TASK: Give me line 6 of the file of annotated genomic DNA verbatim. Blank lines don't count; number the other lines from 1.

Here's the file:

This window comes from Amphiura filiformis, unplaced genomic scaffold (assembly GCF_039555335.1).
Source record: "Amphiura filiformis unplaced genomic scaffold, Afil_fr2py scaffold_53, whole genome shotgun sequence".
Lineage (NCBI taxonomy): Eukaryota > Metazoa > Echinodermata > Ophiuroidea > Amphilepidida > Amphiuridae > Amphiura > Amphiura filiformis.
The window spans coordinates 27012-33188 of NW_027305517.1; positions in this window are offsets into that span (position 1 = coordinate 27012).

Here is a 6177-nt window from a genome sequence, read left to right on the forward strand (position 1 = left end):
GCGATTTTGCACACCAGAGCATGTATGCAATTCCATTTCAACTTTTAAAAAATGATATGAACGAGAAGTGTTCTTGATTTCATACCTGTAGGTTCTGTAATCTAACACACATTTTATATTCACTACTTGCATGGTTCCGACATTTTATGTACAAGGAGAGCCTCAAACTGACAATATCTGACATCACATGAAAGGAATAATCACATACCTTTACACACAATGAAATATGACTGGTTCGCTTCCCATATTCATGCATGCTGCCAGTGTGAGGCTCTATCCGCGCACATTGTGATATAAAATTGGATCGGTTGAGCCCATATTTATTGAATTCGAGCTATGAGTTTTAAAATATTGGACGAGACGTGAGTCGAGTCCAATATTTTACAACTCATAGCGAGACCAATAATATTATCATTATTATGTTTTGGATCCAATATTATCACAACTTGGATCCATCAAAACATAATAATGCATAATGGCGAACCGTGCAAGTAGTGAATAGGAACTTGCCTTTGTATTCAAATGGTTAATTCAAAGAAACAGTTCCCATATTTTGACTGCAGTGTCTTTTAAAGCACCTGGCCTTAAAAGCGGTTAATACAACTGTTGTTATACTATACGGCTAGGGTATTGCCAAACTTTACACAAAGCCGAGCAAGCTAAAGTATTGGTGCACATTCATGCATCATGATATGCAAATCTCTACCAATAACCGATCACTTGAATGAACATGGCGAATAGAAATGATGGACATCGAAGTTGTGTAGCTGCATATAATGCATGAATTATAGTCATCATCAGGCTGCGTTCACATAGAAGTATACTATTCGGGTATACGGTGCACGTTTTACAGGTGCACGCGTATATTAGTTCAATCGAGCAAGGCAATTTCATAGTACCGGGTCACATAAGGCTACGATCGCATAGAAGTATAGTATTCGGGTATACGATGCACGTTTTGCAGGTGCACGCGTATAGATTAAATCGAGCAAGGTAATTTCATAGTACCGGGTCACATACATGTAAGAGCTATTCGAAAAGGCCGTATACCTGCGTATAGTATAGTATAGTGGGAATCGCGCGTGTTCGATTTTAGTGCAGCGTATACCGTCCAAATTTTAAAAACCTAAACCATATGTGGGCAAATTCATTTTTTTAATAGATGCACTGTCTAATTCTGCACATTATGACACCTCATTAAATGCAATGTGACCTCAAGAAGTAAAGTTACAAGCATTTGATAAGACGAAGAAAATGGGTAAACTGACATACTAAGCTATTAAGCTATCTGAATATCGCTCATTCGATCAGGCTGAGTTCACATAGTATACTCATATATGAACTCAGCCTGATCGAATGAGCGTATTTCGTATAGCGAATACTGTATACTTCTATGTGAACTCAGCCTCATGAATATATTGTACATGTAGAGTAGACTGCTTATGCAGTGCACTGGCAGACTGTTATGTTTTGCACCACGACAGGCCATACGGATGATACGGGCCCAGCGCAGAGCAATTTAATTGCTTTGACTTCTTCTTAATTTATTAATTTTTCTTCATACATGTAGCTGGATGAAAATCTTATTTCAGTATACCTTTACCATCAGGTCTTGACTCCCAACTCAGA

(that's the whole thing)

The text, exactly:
GCGATTTTGCACACCAGAGCATGTATGCAATTCCATTTCAACTTTTAAAAAATGATATGAACGAGAAGTGTTCTTGATTTCATACCTGTAGGTTCTGTAATCTAACACACATTTTATATTCACTACTTGCATGGTTCCGACATTTTATGTACAAGGAGAGCCTCAAACTGACAATATCTGACATCACATGAAAGGAATAATCACATACCTTTACACACAATGAAATATGACTGGTTCGCTTCCCATATTCATGCATGCTGCCAGTGTGAGGCTCTATCCGCGCACATTGTGATATAAAATTGGATCGGTTGAGCCCATATTTATTGAATTCGAGCTATGAGTTTTAAAATATTGGACGAGACGTGAGTCGAGTCCAATATTTTACAACTCATAGCGAGACCAATAATATTATCATTATTATGTTTTGGATCCAATATTATCACAACTTGGATCCATCAAAACATAATAATGCATAATGGCGAACCGTGCAAGTAGTGAATAGGAACTTGCCTTTGTATTCAAATGGTTAATTCAAAGAAACAGTTCCCATATTTTGACTGCAGTGTCTTTTAAAGCACCTGGCCTTAAAAGCGGTTAATACAACTGTTGTTATACTATACGGCTAGGGTATTGCCAAACTTTACACAAAGCCGAGCAAGCTAAAGTATTGGTGCACATTCATGCATCATGATATGCAAATCTCTACCAATAACCGATCACTTGAATGAACATGGCGAATAGAAATGATGGACATCGAAGTTGTGTAGCTGCATATAATGCATGAATTATAGTCATCATCAGGCTGCGTTCACATAGAAGTATACTATTCGGGTATACGGTGCACGTTTTACAGGTGCACGCGTATATTAGTTCAATCGAGCAAGGCAATTTCATAGTACCGGGTCACATAAGGCTACGATCGCATAGAAGTATAGTATTCGGGTATACGATGCACGTTTTGCAGGTGCACGCGTATAGATTAAATCGAGCAAGGTAATTTCATAGTACCGGGTCACATACATGTAAGAGCTATTCGAAAAGGCCGTATACCTGCGTATAGTATAGTATAGTGGGAATCGCGCGTGTTCGATTTTAGTGCAGCGTATACCGTCCAAATTTTAAAAACCTAAACCATATGTGGGCAAATTCATTTTTTTAATAGATGCACTGTCTAATTCTGCACATTATGACACCTCATTAAATGCAATGTGACCTCAAGAAGTAAAGTTACAAGCATTTGATAAGACGAAGAAAATGGGTAAACTGACATACTAAGCTATTAAGCTATCTGAATATCGCTCATTCGATCAGGCTGAGTTCACATAGTATACTCATATATGAACTCAGCCTGATCGAATGAGCGTATTTCGTATAGCGAATACTGTATACTTCTATGTGAACTCAGCCTCATGAATATATTGTACATGTAGAGTAGACTGCTTATGCAGTGCACTGGCAGACTGTTATGTTTTGCACCACGACAGGCCATACGGATGATACGGGCCCAGCGCAGAGCAATTTAATTGCTTTGACTTCTTCTTAATTTATTAATTTTTCTTCATACATGTAGCTGGATGAAAATCTTATTTCAGTATACCTTTACCATCAGGTCTTGACTCCCAACTCAGA